By Marianne Comfort
It’s a little before 7 in the morning, and I’m scanning the people hanging around the bus station to identify who I might want to talk with. Do they have bags for travel? Do they have tickets in their hands? Or do they look like they are instead awaiting a family member’s arrival?
Depending on the day, there might be a few individuals, a parent and child, or a whole party of relatives who look eager to greet someone. I rehearse some Spanish phrases in my mind one last time then walk over, introduce myself as a volunteer with a group helping immigrants and ask if they are waiting for the bus from the border.
I hand them a piece of paper that has phone numbers they can call for assistance with clothing, school enrollment, rides to appointments, and legal and medical information. As soon as the bus arrives, I stand back and watch the hugs, tears and photos documenting the occasion of this reunion, which are sometimes ending decades-long separations.
My participation in a nationwide network of bus greeters isn’t changing policy or the conditions of detention facilities or the anti-immigrant sentiment too common in many locales in this country. But we are letting immigrants know that they are welcome in our communities and that there are resources to help them settle in.
With the group calling themselves the “Angry Tias and Abuelas from the Rio Grande Valley” receiving the prestigious Robert F. Kennedy Human Rights Award in June, this volunteer network is getting some attention. The Texas group, named for how the founding eight women felt as aunts and grandmothers, assists migrants with the first leg of their journeys from the border to sponsors around the United States. They review bus tickets, explain often-complicated routes and alert the migrants that they can use station bathrooms and water fountains for free.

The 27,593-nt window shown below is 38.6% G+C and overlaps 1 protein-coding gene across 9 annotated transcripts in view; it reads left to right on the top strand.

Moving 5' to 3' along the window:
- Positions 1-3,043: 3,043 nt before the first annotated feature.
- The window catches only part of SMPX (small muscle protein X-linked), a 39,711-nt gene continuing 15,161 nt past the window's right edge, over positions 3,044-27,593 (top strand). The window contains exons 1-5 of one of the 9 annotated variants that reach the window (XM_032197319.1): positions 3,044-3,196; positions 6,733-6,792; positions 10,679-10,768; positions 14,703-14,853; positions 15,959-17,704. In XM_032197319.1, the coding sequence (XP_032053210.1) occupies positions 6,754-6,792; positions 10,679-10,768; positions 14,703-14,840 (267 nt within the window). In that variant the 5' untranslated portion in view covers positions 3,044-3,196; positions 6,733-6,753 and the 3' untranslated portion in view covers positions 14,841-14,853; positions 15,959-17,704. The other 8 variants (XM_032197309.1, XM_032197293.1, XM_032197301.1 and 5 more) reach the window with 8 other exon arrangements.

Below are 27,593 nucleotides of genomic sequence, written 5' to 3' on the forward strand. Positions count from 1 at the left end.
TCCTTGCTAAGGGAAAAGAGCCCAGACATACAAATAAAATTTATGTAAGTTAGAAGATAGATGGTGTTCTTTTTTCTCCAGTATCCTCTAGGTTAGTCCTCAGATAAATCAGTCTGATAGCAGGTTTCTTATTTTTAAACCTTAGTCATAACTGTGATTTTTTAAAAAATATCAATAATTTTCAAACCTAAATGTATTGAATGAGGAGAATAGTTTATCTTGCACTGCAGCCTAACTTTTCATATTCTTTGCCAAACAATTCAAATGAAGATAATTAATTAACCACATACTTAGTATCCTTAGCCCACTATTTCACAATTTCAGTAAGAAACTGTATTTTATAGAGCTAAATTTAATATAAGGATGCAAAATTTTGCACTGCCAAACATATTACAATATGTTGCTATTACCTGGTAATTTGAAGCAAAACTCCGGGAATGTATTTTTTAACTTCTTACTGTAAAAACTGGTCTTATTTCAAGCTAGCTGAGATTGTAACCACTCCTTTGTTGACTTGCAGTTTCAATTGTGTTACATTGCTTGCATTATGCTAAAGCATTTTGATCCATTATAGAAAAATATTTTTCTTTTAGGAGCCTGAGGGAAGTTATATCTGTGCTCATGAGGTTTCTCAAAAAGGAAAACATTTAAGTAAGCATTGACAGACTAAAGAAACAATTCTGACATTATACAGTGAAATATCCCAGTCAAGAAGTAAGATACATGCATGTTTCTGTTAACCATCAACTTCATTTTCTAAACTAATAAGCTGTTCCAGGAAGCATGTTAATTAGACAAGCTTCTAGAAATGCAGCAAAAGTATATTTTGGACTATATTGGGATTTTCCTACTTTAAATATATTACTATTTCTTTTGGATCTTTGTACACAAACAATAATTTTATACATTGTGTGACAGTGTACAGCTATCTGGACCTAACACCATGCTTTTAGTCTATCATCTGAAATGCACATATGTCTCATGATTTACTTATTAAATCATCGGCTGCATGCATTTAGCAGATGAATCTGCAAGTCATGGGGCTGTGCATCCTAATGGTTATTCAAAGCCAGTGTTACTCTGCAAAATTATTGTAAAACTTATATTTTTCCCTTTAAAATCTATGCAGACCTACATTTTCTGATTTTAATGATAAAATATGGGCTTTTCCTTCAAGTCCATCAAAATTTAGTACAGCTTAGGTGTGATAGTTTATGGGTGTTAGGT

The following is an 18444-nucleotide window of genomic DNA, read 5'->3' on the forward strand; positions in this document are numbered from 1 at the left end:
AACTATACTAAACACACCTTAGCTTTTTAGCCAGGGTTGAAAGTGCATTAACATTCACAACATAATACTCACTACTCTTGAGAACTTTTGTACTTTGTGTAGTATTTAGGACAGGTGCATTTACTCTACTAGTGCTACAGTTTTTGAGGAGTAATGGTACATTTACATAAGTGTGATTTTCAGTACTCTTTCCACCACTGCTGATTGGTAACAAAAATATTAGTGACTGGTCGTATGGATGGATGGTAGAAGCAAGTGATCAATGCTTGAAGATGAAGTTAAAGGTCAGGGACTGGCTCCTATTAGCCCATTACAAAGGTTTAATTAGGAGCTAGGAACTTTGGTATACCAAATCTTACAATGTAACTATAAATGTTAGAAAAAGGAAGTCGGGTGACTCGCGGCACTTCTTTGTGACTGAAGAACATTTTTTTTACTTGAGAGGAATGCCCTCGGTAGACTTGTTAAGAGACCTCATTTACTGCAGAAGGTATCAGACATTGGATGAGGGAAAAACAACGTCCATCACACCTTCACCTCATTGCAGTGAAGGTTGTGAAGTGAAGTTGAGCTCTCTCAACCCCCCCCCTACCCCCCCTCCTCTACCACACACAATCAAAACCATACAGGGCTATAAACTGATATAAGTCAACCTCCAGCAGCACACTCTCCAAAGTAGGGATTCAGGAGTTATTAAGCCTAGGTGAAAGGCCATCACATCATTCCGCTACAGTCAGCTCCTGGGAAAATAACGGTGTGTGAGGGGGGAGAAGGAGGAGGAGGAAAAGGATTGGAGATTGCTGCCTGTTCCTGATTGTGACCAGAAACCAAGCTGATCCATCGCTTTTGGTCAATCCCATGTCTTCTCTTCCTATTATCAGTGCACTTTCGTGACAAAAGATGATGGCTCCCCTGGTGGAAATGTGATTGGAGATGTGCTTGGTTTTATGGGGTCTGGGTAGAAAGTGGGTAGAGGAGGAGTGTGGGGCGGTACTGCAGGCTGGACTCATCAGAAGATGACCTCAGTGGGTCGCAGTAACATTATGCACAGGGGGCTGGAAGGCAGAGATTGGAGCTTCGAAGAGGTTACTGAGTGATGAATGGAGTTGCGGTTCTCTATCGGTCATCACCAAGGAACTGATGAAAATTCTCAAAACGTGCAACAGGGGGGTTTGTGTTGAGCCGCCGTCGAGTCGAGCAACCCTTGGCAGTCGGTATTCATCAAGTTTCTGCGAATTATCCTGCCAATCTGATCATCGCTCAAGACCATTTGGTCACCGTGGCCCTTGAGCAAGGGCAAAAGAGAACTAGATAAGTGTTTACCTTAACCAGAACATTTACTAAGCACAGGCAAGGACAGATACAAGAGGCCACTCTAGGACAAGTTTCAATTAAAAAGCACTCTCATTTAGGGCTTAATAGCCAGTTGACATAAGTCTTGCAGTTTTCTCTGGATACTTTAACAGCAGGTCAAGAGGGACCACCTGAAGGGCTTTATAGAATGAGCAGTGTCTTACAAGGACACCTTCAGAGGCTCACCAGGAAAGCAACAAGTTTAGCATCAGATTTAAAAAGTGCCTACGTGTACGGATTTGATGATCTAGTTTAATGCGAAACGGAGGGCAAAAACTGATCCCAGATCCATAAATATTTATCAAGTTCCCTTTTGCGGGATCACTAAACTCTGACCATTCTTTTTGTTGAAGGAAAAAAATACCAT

Other volunteers, among them Mercy sisters and associates, staff other bus stations, offering food and clothing for migrants at layover stops or greeting them at their final destinations. Volunteers at more southern locales alert volunteers further north of migrants who are coming their way and what needs they might have.
When I set out for a shift, my husband refers to it as my “Underground Railroad” duty, and while we aren’t in the same danger as volunteers escorting slaves to freedom before the Civil War, we practice similar precautions when assisting migrants seeking safety in new communities. For instance, we don’t publicize our activity for fear of alerting people who might want to harass new arrivals.
Not all migrants have friends or relatives meeting them. So just as I scan the bus station for possible sponsors, I also look for who is stepping off each bus. If they don’t have any bags and are clutching official-looking manila envelopes, it’s likely they’re seeking some assistance after a multi-day journey from Texas, New Mexico or Arizona. I offer them a phone to call a relative or friend, buy them some food at a nearby convenient store, or, if they are sick, consult with a doctor who is part of our network.
I have pretty limited Spanish, so I’m not able to carry on extended conversations with family members or the passengers themselves. But there are always smiles all around and expressions of “muchas gracias” that Americans would care enough to greet them and let them know that assistance is close at hand._x0002_